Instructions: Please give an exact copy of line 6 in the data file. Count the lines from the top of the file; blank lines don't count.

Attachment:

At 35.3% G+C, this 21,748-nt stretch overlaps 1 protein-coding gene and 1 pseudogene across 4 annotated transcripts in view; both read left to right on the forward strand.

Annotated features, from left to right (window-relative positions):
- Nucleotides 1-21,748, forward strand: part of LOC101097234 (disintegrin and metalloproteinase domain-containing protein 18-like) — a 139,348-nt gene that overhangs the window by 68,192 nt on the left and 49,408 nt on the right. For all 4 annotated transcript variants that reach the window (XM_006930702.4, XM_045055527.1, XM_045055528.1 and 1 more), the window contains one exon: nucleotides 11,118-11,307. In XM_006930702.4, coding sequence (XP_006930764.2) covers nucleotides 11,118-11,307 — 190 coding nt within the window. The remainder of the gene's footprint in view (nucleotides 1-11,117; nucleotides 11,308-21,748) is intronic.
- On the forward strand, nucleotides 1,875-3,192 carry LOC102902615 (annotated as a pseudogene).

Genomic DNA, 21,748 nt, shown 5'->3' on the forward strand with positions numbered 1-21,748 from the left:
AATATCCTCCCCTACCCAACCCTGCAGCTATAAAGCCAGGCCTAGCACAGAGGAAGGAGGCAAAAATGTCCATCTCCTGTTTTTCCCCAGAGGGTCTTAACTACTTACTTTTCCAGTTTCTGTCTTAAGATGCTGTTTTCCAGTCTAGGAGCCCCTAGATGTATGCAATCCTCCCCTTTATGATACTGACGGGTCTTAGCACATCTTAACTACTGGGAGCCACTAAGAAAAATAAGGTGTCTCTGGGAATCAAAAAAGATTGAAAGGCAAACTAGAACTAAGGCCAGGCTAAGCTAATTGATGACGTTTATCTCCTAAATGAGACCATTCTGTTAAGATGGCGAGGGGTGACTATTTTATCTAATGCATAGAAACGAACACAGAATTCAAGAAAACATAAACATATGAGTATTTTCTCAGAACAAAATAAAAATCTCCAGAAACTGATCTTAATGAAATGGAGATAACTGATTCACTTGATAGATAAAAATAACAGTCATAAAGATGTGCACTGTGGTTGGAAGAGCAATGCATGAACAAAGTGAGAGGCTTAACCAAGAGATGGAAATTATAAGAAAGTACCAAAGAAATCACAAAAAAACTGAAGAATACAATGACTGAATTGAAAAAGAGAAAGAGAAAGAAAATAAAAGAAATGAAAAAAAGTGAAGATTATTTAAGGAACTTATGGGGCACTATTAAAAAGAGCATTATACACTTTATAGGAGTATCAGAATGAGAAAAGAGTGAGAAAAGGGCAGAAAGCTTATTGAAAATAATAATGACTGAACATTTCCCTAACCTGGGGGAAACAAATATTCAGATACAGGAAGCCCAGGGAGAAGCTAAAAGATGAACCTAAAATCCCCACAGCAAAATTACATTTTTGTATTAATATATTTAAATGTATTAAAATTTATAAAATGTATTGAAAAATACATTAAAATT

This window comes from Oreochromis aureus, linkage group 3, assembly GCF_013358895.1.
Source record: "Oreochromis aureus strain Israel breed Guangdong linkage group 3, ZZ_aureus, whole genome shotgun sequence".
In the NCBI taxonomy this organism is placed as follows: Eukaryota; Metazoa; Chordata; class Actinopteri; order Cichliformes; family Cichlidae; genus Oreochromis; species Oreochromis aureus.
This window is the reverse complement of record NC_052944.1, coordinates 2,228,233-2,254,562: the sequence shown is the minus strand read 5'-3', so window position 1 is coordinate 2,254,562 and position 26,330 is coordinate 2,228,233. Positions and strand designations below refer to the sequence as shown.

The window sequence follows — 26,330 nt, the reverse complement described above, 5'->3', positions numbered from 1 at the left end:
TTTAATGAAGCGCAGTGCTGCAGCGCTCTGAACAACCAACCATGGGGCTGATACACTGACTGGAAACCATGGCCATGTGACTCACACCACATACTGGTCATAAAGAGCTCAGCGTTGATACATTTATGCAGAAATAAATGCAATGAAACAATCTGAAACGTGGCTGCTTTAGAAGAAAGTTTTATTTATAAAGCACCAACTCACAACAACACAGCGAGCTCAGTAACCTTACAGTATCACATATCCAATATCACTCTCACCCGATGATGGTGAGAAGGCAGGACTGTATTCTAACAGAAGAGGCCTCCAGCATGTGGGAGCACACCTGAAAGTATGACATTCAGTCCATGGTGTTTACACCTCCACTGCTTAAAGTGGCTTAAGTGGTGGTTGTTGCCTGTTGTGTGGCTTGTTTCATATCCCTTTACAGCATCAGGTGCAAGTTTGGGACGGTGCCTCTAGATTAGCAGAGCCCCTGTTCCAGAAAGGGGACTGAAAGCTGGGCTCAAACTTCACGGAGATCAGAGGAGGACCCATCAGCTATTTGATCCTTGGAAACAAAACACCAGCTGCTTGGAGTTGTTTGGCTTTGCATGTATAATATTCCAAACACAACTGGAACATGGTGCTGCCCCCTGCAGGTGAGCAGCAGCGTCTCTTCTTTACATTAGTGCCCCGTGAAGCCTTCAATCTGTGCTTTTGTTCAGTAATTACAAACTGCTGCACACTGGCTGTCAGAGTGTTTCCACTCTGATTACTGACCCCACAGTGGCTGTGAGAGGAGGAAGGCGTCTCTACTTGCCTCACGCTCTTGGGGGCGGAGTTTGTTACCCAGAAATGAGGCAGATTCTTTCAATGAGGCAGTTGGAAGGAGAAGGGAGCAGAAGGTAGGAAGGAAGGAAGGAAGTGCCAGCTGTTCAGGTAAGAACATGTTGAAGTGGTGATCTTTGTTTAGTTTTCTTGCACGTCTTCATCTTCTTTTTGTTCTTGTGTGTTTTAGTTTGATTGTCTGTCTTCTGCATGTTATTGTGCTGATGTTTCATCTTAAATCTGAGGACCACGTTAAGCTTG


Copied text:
AATATCCTCCCCTACCCAACCCTGCAGCTATAAAGCCAGGCCTAGCACAGAGGAAGGAGGCAAAAATGTCCATCTCCTGTTTTTCCCCAGAGGGTCTTAACTACTTACTTTTCCAGTTTCTGTCTTAAGATGCTGTTTTCCAGTCTAGGAGCCCCTAGATGTATGCAATCCTCCCCTTTATGATACTGACGGGTCTTAGCACATCTTAACTACTGGGAGCCACTAAGAAAAATAAGGTGTCTCTGGGAATCAAAAAAGATTGAAAGGCAAACTAGAACTAAGGCCAGGCTAAGCTAATTGATGACGTTTATCTCCTAAATGAGACCATTCTGTTAAGATGGCGAGGGGTGACTATTTTATCTAATGCATAGAAACGAACACAGAATTCAAGAAAACATAAACATATGAGTATTTTCTCAGAACAAAATAAAAATCTCCAGAAACTGATCTTAATGAAATGGAGATAACTGATTCACTTGATAGATAAAAATAACAGTCATAAAGATGTGCACTGTGGTTGGAAGAGCAATGCATGAACAAAGTGAGAGGCTTAACCAAGAGATGGAAATTATAAGAAAGTACCAAAGAAATCACAAAAAAACTGAAGAATACAATGACTGAATTGAAAAAGAGAAAGAGAAAGAAAATAAAAGAAATGAAAAAAAGTGAAGATTATTTAAGGAACTTATGGGGCACTATTAAAAAGAGCATTATACACTTTATAGGAGTATCAGAATGAGAAAAGAGTGAGAAAAGGGCAGAAAGCTTATTGAAAATAATAATGACTGAACATTTCCCTAACCTGGGGGAAACAAATATTCAGATACAGGAAGCCCAGGGAGAAGCTAAAAGATGAACCTAAAATCCCCACAGCAAAATTACATTTTTGTATTAATATATTTAAATGTATTAAAATTTATAAAATGTATTGAAAAATACATTAAAATT